Ishmael is a unique graffiti writer, whose artistic output is informed by a novel of the same name by Daniel Quinn, which outlines way to exist in a society of constant growth, heading for self destruction. This is a deep dive into the work of this fascinating figure.
Social awareness is increasingly finding its way into graffiti, as we showed you during June’s #mtnwokemonth. There are a multitude of examples and causes that artists are getting behind with their work. Ishmael is one of those graffiti writers who combines the tradition of style writing and the dissemination of a philosophical message that concerns humanity.
His name comes from the title of a book by the late writer Daniel Quinn that analyzes the history of humanity from a new perspective and proposes alternatives to save the planet from the destructive actions of man through the dialogue between a teacher and his student.
MTN World got the opportunity to speak with the writer to tell us a little more about what his work is all about.
How and why did you start painting?
I started painting graffiti at 12 in 1985 in Tallahassee, Florida, Mainly outdoor racquetball courts, skate ditches, and a water tower once. The movie Beat Street influenced me. I liked break dancing and hip-hop overall.
Latin kids were very involved in the graffiti and hip-hop culture, and I could identify. My family and I are Cuban and Spanish immigrants to the United States. My mother and sister are both artists, and they drew and painted at home. So family and search for identity started my painting.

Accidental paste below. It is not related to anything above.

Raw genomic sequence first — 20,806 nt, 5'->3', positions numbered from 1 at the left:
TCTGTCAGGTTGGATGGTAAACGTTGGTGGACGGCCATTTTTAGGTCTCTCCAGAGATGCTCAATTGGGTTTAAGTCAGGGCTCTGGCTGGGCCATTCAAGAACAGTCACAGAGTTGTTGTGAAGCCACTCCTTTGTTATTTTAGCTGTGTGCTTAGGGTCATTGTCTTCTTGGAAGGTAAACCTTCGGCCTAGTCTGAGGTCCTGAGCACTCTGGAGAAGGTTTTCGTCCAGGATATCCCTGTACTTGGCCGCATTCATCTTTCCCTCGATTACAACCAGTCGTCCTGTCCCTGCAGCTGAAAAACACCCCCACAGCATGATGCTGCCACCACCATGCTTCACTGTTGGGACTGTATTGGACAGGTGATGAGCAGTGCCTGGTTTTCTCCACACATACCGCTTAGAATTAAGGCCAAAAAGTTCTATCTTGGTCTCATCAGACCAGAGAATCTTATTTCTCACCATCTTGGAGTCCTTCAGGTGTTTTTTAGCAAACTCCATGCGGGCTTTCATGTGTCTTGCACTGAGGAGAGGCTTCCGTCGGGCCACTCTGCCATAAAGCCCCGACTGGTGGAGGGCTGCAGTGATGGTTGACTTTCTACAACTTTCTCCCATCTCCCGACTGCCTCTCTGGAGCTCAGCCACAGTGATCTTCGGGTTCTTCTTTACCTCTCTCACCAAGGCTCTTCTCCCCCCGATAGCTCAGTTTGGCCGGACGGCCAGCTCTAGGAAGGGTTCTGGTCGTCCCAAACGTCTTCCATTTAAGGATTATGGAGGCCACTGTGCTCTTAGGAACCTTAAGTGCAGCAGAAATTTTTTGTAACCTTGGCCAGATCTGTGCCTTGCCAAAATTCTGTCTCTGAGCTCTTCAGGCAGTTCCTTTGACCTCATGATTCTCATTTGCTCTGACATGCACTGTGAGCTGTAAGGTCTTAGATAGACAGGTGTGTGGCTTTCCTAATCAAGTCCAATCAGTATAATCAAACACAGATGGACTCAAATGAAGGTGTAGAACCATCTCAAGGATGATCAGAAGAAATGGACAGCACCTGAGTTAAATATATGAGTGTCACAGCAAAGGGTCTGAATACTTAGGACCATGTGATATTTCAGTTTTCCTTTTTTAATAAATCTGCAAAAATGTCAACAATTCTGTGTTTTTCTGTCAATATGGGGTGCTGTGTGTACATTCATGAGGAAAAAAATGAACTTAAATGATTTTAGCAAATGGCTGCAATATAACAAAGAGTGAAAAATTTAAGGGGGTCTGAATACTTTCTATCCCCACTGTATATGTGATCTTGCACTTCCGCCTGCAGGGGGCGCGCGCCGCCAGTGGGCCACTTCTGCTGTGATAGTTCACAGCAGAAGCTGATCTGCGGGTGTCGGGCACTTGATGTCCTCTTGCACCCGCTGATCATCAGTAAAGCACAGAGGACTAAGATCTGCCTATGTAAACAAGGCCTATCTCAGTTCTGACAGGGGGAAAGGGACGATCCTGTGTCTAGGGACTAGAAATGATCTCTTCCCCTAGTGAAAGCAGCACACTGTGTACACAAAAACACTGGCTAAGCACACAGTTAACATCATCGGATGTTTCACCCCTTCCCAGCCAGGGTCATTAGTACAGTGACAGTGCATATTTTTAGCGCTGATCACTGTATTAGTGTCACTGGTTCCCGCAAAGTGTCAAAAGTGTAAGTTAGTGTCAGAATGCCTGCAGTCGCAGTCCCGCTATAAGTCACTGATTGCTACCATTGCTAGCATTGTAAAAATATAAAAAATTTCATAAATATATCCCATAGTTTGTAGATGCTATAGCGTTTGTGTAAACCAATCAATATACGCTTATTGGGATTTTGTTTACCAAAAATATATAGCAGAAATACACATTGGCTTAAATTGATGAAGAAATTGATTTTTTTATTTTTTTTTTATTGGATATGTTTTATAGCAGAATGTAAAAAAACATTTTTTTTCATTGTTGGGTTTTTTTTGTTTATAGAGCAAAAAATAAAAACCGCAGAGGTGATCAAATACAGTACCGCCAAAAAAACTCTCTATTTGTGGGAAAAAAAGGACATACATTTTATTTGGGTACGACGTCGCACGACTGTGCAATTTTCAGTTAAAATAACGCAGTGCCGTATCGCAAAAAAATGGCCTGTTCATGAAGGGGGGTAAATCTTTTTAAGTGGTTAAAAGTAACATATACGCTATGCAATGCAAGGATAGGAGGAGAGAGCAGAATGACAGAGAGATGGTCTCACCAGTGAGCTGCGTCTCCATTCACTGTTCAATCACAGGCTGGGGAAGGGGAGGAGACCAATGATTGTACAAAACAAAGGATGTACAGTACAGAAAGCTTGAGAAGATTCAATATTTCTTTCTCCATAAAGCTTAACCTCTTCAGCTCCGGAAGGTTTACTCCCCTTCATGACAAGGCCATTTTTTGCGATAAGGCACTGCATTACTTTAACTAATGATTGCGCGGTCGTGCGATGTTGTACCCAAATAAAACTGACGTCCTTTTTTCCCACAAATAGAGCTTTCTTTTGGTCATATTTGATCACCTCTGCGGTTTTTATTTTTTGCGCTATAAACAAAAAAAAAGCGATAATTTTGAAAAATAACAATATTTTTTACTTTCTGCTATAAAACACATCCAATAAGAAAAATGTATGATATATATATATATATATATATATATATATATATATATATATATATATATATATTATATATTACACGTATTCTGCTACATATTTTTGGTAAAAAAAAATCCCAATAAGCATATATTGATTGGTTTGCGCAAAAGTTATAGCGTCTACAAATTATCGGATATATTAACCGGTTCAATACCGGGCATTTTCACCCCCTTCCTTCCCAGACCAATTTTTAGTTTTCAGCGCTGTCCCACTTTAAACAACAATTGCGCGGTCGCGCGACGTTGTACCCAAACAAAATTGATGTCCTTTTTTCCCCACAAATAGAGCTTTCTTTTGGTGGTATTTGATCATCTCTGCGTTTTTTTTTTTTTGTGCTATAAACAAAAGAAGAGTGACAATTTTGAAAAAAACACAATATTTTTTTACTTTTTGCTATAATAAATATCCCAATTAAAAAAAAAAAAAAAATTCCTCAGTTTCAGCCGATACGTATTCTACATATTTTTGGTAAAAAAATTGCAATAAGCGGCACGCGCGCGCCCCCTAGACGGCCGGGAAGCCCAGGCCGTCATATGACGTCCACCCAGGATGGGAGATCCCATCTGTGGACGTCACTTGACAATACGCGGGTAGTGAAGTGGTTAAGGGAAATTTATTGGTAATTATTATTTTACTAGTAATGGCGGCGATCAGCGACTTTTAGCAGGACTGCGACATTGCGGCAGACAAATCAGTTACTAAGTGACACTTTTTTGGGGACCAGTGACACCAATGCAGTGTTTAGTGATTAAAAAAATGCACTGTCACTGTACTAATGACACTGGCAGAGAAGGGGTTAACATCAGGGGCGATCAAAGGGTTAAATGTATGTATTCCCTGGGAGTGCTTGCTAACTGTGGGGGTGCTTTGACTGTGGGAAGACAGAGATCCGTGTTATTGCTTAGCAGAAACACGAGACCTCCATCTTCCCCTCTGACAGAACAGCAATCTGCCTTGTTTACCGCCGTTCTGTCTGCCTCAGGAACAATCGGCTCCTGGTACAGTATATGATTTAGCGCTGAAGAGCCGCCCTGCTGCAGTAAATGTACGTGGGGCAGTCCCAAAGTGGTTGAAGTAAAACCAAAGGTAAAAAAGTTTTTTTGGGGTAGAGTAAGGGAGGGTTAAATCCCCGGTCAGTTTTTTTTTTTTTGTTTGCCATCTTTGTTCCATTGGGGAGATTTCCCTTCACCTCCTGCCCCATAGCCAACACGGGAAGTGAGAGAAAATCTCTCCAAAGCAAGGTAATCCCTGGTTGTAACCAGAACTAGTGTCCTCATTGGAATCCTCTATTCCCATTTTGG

‘My mother and sister are both artists, and they drew and painted at home. So family and search for identity started my painting.’
How did your story start with Ishmael, and how did it influence your style and life?
In 1998, I read the book Ishmael by Daniel Quinn, and my way of looking at the world changed drastically. I was 25 years old and slowly quitting painting and trying to find a career. I read Ishmael, and it re-awoke my artistic drive.
The book Ishmael left me wanting to do something. Say something. The book hit me hard, so in 1999 I took on the name Ishmael with my art and pursued art as a career. My idea was to make art and paint graffiti to promote this book, Ishmael. The text was full of subject manner and symbolism that I always find a way of incorporating, which influenced my style.
The message the book gave to me was to see the bars of a cage. I saw my captivity. Once you see the bars, you can not unsee them. We are captives of a system that destroys a lot of life on earth for the system to live. Our agri-culture system is this system.
Graffiti has been considered an artistic discipline that many would consider egotistical and contrary to Ishmael’s philosophy. How do you bring these together? How do you bring graffiti and social consciousness together?
I think the main character Ishmael wants to get his message to as many as possible. And I believe graffiti has the same philosophy. I found the two could come together. My tactic has been the tortoise approach to the race with the hare. I do my best to find a balance between having fun and delivering a message with my art.